We often tend to think of God as simply loving, but it is clear from verse 10 that God does get angry. He does not just passively let us sin and become indifferent to it; because His nature is completely opposed to all types of sin, He must get angry at it. In this case, the passage specifically calls out His anger toward the generation of Israelites that was wandering in the wilderness. Their hearts were constantly going astray. The use of “heart” here refers to the whole inner being, the person’s thoughts, feelings, and will. If they really knew God’s ways and really understood His faithfulness and care for them, they would not have acted in such rebellion toward God.

Because of all of that, we see God’s judgment on them in verse 11. The reference to an oath here refers to when the spies returned from their survey into the Promised Land (Numbers 14). It is significant that the Psalmist brings together an incident from early in the wilderness period and one from late in that period. The Israelites rebelled and caused God to be angry at the beginning of the exodus, at the end of the exodus, and often in between.

God made a binding oath out of His wrath at their sin that they should “never enter my rest.” God actively opposes their sin, so He has to do something about it. The word used here is a stronger one than simply saying anger or even wrath, but we don’t really have a stronger word in English for that kind of anger. God is that passionately opposed to sins against Him.

But what does it mean that they should never enter God’s rest? The idea of rest here is a place of blessing where there is no more struggle; there is only relaxation in God’s presence and there is no fear about anything. Some believe this rest in the psalm refers to a physical place, such as entering the Promised Land, or the idea of living under the rule of the Messiah - as Israel had often thought would be political. But, it is more likely that the author intends this rest to refer to a spiritual sense - being in complete peace with God as we will be able to spend eternity.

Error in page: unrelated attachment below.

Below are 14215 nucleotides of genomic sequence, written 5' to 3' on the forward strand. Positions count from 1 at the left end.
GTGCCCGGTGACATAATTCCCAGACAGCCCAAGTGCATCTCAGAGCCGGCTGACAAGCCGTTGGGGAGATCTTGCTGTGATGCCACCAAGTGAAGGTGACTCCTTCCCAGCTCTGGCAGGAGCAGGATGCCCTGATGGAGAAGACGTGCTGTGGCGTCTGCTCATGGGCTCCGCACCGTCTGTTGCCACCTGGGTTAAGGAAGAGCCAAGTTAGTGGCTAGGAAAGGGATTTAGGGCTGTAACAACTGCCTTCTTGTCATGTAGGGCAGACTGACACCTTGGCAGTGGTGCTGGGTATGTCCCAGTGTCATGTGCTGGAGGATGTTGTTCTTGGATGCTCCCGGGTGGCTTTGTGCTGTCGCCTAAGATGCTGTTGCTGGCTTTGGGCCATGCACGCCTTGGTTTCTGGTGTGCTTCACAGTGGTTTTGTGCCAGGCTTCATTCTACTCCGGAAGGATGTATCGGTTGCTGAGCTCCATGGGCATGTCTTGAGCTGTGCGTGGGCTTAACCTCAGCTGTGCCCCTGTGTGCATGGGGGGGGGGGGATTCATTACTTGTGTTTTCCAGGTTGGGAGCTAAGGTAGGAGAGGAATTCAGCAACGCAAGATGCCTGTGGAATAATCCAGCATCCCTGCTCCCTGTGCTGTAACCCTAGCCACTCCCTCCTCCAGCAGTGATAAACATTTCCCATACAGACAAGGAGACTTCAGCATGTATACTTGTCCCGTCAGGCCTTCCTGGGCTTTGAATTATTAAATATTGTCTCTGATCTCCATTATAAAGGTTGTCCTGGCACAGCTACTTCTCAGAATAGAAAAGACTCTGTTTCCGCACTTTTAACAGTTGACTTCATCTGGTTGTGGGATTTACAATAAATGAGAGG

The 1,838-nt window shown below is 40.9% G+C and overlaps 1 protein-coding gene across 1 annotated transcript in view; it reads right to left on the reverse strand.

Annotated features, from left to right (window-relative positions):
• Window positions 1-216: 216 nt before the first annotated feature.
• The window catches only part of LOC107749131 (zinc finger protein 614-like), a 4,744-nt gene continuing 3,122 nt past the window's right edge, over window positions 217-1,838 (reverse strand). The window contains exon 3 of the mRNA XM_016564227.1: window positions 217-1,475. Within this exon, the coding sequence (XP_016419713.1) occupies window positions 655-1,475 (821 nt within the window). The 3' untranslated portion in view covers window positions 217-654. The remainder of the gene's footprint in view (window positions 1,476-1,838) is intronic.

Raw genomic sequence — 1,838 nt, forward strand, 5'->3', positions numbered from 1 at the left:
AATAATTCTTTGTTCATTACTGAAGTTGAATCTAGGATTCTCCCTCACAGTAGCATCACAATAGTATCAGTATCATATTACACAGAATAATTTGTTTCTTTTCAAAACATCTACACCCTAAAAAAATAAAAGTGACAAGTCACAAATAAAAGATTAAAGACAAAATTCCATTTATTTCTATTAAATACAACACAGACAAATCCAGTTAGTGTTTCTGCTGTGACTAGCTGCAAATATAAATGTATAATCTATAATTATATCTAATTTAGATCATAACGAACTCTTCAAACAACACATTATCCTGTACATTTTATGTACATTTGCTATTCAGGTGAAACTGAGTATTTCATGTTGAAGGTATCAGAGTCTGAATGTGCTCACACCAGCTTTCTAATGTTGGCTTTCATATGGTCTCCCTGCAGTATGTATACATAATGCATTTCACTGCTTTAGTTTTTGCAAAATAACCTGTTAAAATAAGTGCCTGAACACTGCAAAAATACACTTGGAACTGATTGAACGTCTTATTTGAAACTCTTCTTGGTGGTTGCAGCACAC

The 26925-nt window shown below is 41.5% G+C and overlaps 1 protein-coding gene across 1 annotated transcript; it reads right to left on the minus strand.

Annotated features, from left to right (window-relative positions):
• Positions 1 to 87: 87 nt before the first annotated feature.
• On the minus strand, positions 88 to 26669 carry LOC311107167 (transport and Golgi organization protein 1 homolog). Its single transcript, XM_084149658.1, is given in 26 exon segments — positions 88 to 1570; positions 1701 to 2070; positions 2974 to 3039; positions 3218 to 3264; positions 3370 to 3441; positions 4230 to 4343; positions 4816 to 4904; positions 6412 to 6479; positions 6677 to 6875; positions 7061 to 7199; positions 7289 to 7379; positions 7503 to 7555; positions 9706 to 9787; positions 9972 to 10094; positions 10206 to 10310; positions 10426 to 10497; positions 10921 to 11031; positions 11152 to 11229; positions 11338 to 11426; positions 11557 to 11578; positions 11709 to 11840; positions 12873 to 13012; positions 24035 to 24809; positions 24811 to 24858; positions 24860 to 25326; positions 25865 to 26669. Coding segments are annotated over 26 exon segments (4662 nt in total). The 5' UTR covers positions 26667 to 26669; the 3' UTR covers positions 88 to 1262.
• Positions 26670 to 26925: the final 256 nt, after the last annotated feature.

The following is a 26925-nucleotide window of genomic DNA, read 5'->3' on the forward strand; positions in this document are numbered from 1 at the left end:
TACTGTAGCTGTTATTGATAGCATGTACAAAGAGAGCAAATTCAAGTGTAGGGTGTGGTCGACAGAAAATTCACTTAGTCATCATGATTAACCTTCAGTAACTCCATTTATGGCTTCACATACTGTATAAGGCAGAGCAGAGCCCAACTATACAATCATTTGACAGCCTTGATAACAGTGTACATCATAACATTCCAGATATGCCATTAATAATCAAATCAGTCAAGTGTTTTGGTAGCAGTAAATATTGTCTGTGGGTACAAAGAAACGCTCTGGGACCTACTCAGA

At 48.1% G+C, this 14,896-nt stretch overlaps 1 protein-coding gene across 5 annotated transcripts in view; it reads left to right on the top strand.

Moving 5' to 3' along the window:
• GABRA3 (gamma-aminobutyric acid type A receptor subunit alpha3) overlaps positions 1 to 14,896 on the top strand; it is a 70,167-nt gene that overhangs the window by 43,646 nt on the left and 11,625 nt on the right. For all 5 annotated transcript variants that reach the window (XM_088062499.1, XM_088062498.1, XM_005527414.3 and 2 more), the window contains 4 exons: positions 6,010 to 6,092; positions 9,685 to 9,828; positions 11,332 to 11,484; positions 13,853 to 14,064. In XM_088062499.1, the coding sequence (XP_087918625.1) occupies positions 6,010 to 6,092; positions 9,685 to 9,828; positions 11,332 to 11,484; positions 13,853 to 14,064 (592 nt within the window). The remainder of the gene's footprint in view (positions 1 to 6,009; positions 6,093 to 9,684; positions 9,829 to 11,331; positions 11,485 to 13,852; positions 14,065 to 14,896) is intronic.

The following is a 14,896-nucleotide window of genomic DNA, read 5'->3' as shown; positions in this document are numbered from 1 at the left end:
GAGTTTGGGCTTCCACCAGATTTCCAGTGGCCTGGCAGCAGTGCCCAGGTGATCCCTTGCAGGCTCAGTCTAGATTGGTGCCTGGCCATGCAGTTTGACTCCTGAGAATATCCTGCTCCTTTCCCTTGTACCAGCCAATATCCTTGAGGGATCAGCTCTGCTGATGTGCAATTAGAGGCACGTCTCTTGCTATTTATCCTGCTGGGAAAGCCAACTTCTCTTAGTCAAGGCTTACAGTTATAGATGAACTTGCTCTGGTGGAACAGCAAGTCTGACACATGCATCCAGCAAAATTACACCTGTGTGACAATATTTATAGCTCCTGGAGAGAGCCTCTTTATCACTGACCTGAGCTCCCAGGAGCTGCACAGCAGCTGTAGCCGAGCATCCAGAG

These words of Psalm 95 were written many centuries before even Jesus walked the earth, but they were still true in the first century and they are still true today. We are commanded to not harden our hearts and rebel against God, but to hear God’s voice. We can look back to Israel’s history and see how their disobedience worked out for them; we are urged not to follow their disobedient example. We are to instead know God’s ways and strive to follow Him with all our hearts.

What are you doing in your life to help you follow the ways of God instead of falling into rebellion against Him? Are you surrounding yourself with people that will encourage you in this struggle that we all face? Or are you giving in to rebellion and letting sin run your life? I encourage you to examine your life this week and determine if you’re listening to God’s voice or hardening your heart to Him.